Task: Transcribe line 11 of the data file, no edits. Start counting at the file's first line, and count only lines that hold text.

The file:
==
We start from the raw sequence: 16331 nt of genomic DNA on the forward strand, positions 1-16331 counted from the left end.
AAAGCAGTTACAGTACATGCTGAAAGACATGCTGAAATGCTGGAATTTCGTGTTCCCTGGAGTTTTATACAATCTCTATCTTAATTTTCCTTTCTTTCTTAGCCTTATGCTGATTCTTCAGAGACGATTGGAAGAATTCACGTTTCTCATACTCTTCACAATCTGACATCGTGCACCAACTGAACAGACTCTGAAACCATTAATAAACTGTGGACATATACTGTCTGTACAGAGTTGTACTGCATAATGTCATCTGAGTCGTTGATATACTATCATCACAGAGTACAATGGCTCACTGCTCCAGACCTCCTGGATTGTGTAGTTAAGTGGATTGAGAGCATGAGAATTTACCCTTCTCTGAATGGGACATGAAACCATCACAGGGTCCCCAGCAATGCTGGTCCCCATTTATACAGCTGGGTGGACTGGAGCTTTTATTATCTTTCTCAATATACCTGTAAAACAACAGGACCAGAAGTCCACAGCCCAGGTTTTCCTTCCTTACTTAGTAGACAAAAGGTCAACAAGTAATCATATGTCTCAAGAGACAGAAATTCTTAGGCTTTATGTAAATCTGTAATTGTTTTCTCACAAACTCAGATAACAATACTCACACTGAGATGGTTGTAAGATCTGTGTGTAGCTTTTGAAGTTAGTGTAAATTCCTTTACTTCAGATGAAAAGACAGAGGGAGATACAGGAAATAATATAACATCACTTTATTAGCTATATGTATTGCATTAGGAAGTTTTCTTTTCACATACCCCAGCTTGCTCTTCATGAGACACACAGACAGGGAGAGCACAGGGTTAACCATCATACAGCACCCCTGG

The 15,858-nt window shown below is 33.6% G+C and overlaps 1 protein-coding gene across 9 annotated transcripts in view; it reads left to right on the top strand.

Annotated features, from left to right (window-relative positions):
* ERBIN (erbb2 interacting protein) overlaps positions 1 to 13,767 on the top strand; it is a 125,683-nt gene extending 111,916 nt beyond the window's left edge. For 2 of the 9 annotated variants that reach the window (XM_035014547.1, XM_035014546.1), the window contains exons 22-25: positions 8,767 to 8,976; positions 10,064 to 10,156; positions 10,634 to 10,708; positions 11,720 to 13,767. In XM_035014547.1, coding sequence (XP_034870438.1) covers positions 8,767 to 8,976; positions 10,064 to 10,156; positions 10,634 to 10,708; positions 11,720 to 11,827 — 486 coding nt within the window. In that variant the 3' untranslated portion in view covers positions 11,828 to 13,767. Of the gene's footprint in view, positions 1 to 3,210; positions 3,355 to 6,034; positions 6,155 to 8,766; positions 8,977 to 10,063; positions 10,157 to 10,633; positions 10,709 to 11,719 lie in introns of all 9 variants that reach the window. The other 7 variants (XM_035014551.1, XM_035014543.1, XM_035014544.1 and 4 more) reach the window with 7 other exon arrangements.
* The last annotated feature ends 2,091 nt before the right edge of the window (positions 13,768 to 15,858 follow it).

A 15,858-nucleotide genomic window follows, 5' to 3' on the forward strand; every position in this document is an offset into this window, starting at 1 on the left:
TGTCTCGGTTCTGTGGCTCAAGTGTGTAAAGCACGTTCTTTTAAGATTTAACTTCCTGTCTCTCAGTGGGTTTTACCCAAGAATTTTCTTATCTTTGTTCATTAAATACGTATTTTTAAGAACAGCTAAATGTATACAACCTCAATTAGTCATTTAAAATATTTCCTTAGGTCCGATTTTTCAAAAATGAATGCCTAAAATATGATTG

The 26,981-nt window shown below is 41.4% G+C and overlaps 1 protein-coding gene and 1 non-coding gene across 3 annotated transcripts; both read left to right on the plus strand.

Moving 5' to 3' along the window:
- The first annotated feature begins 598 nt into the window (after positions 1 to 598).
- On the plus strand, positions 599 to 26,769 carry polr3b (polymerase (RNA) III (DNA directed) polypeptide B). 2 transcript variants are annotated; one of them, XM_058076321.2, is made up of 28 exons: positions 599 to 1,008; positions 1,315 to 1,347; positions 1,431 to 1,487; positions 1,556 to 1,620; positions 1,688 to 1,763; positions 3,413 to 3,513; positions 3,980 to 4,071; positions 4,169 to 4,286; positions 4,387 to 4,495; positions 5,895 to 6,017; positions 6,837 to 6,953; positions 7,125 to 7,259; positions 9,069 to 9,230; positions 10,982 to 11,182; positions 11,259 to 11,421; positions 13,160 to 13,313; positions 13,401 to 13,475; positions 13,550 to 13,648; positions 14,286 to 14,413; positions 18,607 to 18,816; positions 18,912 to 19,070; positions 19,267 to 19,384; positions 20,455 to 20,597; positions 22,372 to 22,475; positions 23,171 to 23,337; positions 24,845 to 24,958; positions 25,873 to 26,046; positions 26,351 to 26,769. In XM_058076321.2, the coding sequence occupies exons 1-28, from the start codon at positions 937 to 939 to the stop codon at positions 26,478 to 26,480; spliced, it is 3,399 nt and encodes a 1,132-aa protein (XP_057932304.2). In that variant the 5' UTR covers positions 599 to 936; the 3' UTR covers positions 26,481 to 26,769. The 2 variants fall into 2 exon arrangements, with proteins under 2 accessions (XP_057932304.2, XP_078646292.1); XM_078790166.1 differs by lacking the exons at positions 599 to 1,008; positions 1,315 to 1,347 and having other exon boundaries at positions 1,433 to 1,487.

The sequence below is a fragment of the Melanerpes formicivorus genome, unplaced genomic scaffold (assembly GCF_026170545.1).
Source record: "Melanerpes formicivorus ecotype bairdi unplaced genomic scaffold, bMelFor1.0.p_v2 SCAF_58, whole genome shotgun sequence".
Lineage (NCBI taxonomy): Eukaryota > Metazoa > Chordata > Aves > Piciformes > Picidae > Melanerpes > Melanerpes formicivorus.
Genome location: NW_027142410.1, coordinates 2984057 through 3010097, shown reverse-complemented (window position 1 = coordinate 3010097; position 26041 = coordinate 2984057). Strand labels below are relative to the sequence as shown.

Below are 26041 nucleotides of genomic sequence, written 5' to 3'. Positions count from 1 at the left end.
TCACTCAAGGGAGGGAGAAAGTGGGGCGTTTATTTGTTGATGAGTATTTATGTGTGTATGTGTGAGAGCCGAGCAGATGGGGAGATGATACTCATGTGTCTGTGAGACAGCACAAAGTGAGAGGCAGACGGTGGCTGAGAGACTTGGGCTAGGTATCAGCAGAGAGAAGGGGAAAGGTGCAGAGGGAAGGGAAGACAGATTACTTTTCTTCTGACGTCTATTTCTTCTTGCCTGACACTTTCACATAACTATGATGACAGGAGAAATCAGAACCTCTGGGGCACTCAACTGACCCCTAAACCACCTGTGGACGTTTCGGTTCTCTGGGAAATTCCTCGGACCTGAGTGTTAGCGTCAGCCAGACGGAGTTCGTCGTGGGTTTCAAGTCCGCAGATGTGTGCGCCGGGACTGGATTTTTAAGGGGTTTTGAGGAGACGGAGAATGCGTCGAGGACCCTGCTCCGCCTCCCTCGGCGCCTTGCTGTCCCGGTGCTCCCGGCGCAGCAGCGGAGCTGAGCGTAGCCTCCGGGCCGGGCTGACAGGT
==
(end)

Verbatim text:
- The first annotated feature begins 598 nt into the window (after positions 1 to 598).